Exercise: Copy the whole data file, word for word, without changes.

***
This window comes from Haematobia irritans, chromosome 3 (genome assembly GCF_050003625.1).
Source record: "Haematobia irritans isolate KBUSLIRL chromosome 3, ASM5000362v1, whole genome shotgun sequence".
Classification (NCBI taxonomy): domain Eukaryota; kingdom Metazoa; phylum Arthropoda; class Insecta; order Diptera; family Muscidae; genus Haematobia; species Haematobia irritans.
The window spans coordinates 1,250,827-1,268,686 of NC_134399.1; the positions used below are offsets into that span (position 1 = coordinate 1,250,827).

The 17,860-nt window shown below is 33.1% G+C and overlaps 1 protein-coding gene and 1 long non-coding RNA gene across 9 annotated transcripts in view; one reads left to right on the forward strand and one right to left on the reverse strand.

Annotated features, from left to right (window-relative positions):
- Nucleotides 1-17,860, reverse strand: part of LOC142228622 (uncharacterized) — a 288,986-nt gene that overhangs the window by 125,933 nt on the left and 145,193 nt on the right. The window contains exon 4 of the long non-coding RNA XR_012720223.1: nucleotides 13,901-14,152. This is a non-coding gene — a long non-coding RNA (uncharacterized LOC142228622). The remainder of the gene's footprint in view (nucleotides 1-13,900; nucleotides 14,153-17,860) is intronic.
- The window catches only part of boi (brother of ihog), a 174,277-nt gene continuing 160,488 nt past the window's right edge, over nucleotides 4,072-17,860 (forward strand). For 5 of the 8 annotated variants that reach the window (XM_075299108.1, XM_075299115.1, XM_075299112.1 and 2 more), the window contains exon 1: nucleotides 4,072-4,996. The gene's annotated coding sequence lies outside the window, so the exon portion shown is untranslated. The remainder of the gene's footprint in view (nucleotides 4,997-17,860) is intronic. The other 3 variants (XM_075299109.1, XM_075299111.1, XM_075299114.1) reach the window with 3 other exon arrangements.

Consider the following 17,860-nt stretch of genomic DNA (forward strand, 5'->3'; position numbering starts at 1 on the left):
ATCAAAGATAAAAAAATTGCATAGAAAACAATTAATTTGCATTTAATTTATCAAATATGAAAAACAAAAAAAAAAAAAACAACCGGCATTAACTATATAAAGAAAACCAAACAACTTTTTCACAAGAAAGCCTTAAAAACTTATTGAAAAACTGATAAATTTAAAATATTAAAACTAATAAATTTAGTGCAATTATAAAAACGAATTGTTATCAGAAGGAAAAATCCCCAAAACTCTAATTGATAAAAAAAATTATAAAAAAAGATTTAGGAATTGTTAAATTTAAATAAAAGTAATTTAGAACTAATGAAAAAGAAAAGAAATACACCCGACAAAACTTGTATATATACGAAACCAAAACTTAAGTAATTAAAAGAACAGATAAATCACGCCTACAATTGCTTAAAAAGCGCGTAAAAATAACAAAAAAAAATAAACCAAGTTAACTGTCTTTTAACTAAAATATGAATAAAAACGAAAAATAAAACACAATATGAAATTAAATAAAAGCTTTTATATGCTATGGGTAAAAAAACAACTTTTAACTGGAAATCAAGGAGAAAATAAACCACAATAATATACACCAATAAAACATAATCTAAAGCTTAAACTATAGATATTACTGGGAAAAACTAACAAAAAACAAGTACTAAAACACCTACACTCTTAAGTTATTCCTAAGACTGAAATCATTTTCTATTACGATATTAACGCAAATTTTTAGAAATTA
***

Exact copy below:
This window comes from Haematobia irritans, chromosome 3 (genome assembly GCF_050003625.1).
Source record: "Haematobia irritans isolate KBUSLIRL chromosome 3, ASM5000362v1, whole genome shotgun sequence".
Classification (NCBI taxonomy): domain Eukaryota; kingdom Metazoa; phylum Arthropoda; class Insecta; order Diptera; family Muscidae; genus Haematobia; species Haematobia irritans.
The window spans coordinates 1,250,827-1,268,686 of NC_134399.1; the positions used below are offsets into that span (position 1 = coordinate 1,250,827).

The 17,860-nt window shown below is 33.1% G+C and overlaps 1 protein-coding gene and 1 long non-coding RNA gene across 9 annotated transcripts in view; one reads left to right on the forward strand and one right to left on the reverse strand.

Annotated features, from left to right (window-relative positions):
- Nucleotides 1-17,860, reverse strand: part of LOC142228622 (uncharacterized) — a 288,986-nt gene that overhangs the window by 125,933 nt on the left and 145,193 nt on the right. The window contains exon 4 of the long non-coding RNA XR_012720223.1: nucleotides 13,901-14,152. This is a non-coding gene — a long non-coding RNA (uncharacterized LOC142228622). The remainder of the gene's footprint in view (nucleotides 1-13,900; nucleotides 14,153-17,860) is intronic.
- The window catches only part of boi (brother of ihog), a 174,277-nt gene continuing 160,488 nt past the window's right edge, over nucleotides 4,072-17,860 (forward strand). For 5 of the 8 annotated variants that reach the window (XM_075299108.1, XM_075299115.1, XM_075299112.1 and 2 more), the window contains exon 1: nucleotides 4,072-4,996. The gene's annotated coding sequence lies outside the window, so the exon portion shown is untranslated. The remainder of the gene's footprint in view (nucleotides 4,997-17,860) is intronic. The other 3 variants (XM_075299109.1, XM_075299111.1, XM_075299114.1) reach the window with 3 other exon arrangements.

Consider the following 17,860-nt stretch of genomic DNA (forward strand, 5'->3'; position numbering starts at 1 on the left):
ATCAAAGATAAAAAAATTGCATAGAAAACAATTAATTTGCATTTAATTTATCAAATATGAAAAACAAAAAAAAAAAAAACAACCGGCATTAACTATATAAAGAAAACCAAACAACTTTTTCACAAGAAAGCCTTAAAAACTTATTGAAAAACTGATAAATTTAAAATATTAAAACTAATAAATTTAGTGCAATTATAAAAACGAATTGTTATCAGAAGGAAAAATCCCCAAAACTCTAATTGATAAAAAAAATTATAAAAAAAGATTTAGGAATTGTTAAATTTAAATAAAAGTAATTTAGAACTAATGAAAAAGAAAAGAAATACACCCGACAAAACTTGTATATATACGAAACCAAAACTTAAGTAATTAAAAGAACAGATAAATCACGCCTACAATTGCTTAAAAAGCGCGTAAAAATAACAAAAAAAAATAAACCAAGTTAACTGTCTTTTAACTAAAATATGAATAAAAACGAAAAATAAAACACAATATGAAATTAAATAAAAGCTTTTATATGCTATGGGTAAAAAAACAACTTTTAACTGGAAATCAAGGAGAAAATAAACCACAATAATATACACCAATAAAACATAATCTAAAGCTTAAACTATAGATATTACTGGGAAAAACTAACAAAAAACAAGTACTAAAACACCTACACTCTTAAGTTATTCCTAAGACTGAAATCATTTTCTATTACGATATTAACGCAAATTTTTAGAAATTA